Calcutta, Jan. 9: Little Chandramauli hadn’t seen his father Lakshmi Narayan Das and his mother together in almost a year. He spotted Bratati today — in a courtroom — and the floodgates burst.
The five-year-old leapt out of his father’s lap, raced into her arms and hugged her tight. “Ma, ma, ma,” Chandramauli mumbled as he sobbed inconsolably, moving the judge as well as many a battle-hardened legal eagle close to tears.
As the trauma of a child caught in a custody tug-of-war unfolded in Calcutta High Court, a grim voice boomed: “Look, what you have done to your child. Are you not ashamed of yourselves for your actions' Will you still not think of a reconciliation after this'”
Justice S.B. Roy, who was presiding over the court, sounded furious but could not stop his eyes from misting over. Neither could other lawyers in the room.
“I am also under tremendous mental pressure. It is better to fight a case under Tada because you know that you are dealing with dangerous people,” Jaymalya Bagchi, Lakshmi Narayan’s lawyer, said.
Lakshmi Narayan, a dental surgeon from Behrampore, suggested before the court that he had a spare flat where Bratati could stay separately with the child if she wished. “If Bratati wants to live in the flat (in Behrampore) with the child, she can. My client will only see the child, and not the lady,” Bagchi said.
Justice Roy has given Bratati time till Monday to think over the matter. The case will come up for hearing at 2 pm that day. “Till the hearing of the case, the child will be with the mother,” the judge said.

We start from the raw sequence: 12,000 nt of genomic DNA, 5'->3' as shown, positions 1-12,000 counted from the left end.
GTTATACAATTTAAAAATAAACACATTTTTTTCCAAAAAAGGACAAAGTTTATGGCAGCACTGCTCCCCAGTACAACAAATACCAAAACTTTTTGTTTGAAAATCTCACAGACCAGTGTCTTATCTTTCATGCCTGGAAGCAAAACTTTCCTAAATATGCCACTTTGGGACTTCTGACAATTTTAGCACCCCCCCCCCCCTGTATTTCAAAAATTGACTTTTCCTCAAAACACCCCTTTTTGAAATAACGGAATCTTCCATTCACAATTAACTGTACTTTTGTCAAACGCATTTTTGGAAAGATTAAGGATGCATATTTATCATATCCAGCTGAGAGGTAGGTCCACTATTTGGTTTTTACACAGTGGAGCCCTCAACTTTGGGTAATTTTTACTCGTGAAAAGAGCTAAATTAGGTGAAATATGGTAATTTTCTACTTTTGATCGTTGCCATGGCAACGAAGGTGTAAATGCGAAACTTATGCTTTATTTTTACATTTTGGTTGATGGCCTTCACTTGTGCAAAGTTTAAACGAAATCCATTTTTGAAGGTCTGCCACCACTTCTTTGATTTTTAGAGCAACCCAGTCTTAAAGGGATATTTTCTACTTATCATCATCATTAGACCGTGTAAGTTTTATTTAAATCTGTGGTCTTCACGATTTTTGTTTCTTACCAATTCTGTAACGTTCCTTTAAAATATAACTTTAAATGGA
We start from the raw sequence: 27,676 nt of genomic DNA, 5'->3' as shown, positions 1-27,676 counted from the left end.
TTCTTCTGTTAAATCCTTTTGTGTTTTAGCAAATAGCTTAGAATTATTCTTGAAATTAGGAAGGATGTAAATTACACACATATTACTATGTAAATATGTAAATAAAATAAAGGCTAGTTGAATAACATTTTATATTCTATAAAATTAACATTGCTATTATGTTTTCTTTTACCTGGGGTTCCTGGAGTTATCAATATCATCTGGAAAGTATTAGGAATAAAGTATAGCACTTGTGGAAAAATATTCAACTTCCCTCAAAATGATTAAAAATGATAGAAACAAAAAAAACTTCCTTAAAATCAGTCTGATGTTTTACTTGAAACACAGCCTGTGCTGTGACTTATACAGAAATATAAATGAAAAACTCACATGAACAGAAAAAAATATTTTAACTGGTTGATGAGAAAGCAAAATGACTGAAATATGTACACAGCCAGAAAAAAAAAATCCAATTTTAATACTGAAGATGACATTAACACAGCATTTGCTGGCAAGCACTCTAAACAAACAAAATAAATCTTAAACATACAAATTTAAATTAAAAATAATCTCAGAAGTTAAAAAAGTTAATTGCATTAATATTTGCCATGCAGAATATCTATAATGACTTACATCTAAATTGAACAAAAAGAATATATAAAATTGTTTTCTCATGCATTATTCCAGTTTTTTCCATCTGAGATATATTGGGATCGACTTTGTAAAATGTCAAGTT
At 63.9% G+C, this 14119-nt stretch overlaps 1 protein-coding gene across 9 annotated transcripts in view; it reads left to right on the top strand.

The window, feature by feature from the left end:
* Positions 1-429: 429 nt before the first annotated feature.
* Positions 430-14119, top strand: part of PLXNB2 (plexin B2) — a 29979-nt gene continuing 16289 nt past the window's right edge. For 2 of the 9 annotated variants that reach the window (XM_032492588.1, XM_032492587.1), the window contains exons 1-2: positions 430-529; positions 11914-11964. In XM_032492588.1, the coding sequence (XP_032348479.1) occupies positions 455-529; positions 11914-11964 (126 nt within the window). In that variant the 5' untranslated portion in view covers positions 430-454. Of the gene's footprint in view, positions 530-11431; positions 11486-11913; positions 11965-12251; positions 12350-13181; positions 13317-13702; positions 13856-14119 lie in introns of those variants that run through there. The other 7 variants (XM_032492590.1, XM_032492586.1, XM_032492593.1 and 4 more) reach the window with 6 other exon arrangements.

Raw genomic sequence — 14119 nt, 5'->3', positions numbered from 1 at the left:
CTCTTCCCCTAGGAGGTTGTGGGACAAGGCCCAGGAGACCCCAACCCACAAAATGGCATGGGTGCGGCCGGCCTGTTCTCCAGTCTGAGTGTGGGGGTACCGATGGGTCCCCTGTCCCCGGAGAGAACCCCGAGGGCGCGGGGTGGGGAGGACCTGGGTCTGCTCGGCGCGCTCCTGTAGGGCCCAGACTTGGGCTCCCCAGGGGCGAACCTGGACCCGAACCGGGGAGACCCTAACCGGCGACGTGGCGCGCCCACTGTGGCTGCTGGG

Lakshmi Narayan had married Bratati, who hails from Haringhata, in 1993 but the relationship soured over time. He had been busy with his job, and Bratati, left to herself, had found a teacher’s job to fill her time. Chandramauli had been born four years later.
“But even after getting the job, Bratati could not adjust with her husband and finally left my client’s residence in May 2001 with her child,” Bagchi said.
Bratati then moved to her parents’ place in Haringhata. “My client used to go there to meet Chandramauli. When the mother refused to allow him to meet the child, he filed a custody case before a magistrate’s court in Murshidabad and obtained an order in his favour. Since then, the child has been with the father.
“Bratati filed a case against the magistrate’s order in the sessions court which stayed the order. We then filed a case before Calcutta High Court,” said Bagchi.
Calcutta High Court then directed Lakshmi Narayan to produce the child before it to ask him his wish. That was why the boy turned up in court and met his mother today.
Like Chandramauli, more than a thousand children in Bengal are caught in custody battles. As many as 1,500 such cases are now pending before various courts in Bengal with the high court alone handling 126 disputes.
Bikash Bhattacharya, a legal luminary with expertise in matrimonial and custody cases, said the rising graph of custody battles “needs to be addressed by sociologists, because a lawyer may not be fully equipped to understand the nuances”.